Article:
published on 18 January 2012
All of the Sumerians’ innovations were remarkable contributions, responsible for revolutionizing travel, trade and commerce, written and oral communication, science, and even literature. Many of the things that we take for granted today can be traced back directly to the ingenuity of the Sumerian culture.
The Sumerian writing system is probably the most significant of their inventions, paving the way for written communication, record keeping, and literature. Around 3200 B.C., they had developed the first known form of writing, called cuneiform. Using an implement known as a stylus, scribes would draw wedge-shaped characters on clay tablets, and then bake them to preserve the information. Cuneiform was a widely used form of communication for several millennia, despite having over 500 characters, and taking years to learn and master.
The development of writing led the Sumerians to compose on of the oldest known literary works, The Epic of Gilgamesh. This collection of stories about a Sumerian hero laid the groundwork for the early epic poems such as the Iliad, the Odyssey, and the Aeneid, and led to the development to poetry and prose writing.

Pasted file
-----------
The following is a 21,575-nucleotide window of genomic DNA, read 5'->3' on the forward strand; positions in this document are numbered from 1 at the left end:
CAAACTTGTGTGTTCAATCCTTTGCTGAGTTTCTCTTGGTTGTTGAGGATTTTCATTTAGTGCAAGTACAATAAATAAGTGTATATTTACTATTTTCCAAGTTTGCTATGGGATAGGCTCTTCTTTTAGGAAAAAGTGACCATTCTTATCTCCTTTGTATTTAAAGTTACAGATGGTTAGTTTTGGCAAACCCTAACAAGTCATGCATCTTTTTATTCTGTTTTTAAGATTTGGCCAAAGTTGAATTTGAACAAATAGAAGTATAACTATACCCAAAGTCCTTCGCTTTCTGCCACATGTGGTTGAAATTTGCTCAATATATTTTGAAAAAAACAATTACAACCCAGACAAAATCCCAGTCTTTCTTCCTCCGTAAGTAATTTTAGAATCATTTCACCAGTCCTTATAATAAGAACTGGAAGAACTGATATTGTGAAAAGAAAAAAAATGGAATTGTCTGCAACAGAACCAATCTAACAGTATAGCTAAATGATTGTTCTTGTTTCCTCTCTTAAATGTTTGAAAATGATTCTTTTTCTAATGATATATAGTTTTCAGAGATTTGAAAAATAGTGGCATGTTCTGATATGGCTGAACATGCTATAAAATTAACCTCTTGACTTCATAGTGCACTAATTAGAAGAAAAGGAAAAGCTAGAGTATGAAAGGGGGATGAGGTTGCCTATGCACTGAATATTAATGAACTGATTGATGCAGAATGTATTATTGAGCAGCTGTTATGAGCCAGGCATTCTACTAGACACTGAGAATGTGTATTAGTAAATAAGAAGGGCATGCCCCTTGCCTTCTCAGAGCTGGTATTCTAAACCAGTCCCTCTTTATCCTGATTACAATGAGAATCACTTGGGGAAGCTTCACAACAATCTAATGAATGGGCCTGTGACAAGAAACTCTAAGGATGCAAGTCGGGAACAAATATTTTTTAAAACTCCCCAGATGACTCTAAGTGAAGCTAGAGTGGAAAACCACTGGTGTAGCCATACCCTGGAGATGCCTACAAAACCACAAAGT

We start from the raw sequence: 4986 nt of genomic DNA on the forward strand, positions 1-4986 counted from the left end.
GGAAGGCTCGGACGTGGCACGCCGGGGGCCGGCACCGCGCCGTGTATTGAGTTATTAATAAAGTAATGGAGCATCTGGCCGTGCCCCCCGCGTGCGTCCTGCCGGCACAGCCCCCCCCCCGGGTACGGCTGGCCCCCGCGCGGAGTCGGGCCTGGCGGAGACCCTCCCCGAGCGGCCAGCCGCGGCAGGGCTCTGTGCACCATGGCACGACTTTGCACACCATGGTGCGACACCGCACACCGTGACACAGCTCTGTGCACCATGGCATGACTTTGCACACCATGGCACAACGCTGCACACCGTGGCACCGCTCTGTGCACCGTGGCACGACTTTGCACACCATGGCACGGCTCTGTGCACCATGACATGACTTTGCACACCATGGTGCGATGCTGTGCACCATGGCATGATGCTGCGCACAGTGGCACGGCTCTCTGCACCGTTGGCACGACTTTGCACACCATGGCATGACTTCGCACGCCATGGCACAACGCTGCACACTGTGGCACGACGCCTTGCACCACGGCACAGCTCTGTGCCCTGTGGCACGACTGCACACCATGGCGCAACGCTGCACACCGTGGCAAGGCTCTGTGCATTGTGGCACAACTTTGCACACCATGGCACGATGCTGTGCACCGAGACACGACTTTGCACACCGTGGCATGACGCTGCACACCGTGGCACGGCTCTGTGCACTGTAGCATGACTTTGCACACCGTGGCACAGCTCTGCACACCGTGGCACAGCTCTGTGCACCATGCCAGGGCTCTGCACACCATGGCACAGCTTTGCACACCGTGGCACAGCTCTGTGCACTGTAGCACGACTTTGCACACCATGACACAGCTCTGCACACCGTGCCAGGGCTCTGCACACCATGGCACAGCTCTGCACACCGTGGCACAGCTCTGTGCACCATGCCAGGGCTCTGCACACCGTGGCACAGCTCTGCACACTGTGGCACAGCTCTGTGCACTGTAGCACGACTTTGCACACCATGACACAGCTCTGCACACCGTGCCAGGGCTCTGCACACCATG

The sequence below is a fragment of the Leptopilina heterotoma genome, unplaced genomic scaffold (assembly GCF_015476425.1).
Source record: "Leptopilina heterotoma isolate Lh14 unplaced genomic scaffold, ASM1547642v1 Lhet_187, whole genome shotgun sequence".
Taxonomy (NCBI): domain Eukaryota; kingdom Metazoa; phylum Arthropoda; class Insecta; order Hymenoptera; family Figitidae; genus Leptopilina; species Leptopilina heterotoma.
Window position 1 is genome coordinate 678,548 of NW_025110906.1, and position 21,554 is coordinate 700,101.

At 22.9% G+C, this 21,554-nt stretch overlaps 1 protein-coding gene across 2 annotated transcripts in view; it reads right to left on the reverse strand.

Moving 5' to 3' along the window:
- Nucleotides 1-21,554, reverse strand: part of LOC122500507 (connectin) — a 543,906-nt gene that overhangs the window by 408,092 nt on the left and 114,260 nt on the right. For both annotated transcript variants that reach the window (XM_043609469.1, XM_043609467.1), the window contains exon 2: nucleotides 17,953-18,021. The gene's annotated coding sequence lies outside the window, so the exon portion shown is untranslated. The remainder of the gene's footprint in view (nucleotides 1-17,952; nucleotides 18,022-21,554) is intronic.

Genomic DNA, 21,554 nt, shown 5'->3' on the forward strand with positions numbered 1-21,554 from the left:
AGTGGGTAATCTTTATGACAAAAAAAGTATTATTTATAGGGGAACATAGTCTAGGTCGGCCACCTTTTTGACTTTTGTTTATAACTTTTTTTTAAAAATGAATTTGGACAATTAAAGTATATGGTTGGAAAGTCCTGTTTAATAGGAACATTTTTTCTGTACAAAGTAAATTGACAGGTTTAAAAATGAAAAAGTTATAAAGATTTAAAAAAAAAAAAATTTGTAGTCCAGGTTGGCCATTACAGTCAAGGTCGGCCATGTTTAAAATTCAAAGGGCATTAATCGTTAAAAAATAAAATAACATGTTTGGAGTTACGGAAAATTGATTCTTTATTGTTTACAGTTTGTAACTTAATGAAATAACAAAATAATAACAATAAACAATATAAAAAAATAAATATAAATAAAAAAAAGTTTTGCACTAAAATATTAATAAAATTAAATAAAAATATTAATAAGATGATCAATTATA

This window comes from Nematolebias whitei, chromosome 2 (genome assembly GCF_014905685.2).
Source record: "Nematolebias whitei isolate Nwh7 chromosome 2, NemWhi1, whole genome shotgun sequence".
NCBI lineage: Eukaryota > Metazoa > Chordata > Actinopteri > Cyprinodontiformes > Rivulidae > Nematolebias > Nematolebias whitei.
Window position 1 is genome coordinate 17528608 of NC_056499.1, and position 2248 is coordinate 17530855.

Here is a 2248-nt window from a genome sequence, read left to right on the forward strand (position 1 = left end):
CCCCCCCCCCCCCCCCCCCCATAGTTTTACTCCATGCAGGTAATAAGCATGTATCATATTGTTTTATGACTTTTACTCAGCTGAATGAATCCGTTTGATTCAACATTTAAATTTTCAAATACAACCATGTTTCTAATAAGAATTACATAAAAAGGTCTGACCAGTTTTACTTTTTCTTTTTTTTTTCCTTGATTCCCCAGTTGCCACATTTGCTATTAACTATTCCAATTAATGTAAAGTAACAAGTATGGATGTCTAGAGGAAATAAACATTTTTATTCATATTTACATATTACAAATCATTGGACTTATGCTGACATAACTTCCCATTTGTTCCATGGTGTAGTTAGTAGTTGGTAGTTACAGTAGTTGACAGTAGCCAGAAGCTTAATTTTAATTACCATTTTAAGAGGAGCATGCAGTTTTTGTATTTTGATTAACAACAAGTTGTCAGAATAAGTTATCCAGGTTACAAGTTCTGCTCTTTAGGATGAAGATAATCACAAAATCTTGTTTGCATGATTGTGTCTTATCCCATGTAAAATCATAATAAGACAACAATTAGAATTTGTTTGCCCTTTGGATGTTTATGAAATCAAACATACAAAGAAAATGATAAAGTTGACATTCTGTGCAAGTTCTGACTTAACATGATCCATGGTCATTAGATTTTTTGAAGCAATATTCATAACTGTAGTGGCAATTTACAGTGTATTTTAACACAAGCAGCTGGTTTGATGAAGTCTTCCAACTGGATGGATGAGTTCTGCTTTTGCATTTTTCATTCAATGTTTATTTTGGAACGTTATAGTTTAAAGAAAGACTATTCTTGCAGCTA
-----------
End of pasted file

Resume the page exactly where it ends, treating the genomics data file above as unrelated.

The Sumerians also developed a system of numbers. This system, based on a unit of 60, is still used today to some extent. They divided an hour into 60 minutes, and the circle 360 degrees, forming the basis for modern timekeeping and geometry.
Though the Sumerians cannot claim the invention of the wheel, they were responsible for revolutionizing transportation, with the first wheeled vehicles. This ability to make vehicles to which wagons could be attached streamlined trade and commerce, allowing traders and merchants to transport larger quantities of goods back and forth.
The Sumerians can even take some credit for the development of some modern sciences. Ancient Sumerian priests tracked and recorded the movements of the stars, in order to create calendars. Not only was this the foundation of astronomy, but this innovation also allowed Sumerian farmers plan better, and get the most out of their crops.